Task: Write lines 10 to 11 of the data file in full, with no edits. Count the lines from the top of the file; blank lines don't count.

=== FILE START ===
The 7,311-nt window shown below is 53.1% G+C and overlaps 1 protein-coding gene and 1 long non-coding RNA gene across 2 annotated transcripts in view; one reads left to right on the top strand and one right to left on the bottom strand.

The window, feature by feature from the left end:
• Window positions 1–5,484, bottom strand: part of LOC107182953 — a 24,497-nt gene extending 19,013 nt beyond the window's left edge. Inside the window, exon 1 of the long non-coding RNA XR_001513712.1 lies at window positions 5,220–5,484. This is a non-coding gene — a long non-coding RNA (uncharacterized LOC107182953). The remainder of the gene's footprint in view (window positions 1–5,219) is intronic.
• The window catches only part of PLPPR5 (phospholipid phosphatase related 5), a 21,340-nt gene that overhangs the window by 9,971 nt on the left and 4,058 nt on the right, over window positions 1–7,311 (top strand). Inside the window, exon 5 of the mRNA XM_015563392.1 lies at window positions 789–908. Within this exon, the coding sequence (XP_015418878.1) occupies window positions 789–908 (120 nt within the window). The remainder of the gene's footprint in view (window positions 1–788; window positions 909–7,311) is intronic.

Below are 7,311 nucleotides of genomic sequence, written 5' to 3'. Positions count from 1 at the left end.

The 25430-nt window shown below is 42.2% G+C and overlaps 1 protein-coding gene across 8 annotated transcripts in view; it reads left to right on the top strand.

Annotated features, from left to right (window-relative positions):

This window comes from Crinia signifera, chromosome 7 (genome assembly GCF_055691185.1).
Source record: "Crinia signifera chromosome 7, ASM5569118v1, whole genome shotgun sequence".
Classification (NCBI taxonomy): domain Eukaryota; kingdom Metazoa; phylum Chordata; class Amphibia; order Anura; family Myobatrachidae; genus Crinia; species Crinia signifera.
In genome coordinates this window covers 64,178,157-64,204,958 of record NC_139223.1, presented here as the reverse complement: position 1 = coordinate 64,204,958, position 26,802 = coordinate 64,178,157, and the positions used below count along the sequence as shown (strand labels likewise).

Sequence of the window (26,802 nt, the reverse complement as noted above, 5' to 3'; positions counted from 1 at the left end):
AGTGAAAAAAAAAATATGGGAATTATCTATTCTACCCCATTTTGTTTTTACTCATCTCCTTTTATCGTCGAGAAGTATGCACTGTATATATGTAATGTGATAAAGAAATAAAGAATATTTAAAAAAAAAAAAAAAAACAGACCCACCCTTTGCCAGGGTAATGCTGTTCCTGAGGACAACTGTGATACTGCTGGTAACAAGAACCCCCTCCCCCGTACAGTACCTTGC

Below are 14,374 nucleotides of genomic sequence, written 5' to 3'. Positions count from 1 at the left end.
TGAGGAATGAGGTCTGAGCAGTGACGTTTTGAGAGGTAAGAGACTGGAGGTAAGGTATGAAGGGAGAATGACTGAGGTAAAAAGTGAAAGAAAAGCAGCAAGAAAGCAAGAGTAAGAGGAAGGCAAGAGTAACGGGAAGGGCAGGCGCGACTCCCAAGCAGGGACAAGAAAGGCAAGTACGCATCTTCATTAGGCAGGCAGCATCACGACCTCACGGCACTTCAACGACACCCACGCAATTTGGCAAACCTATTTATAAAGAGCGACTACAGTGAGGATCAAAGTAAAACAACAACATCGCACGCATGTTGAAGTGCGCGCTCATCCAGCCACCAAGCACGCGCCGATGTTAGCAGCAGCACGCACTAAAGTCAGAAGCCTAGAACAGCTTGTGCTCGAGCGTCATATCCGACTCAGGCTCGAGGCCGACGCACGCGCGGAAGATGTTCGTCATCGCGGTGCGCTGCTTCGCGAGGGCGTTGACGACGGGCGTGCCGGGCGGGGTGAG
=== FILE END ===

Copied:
Classification (NCBI taxonomy): domain Eukaryota; kingdom Metazoa; phylum Chordata; class Amphibia; order Anura; family Myobatrachidae; genus Crinia; species Crinia signifera.
In genome coordinates this window covers 64,178,157-64,204,958 of record NC_139223.1, presented here as the reverse complement: position 1 = coordinate 64,204,958, position 26,802 = coordinate 64,178,157, and the positions used below count along the sequence as shown (strand labels likewise).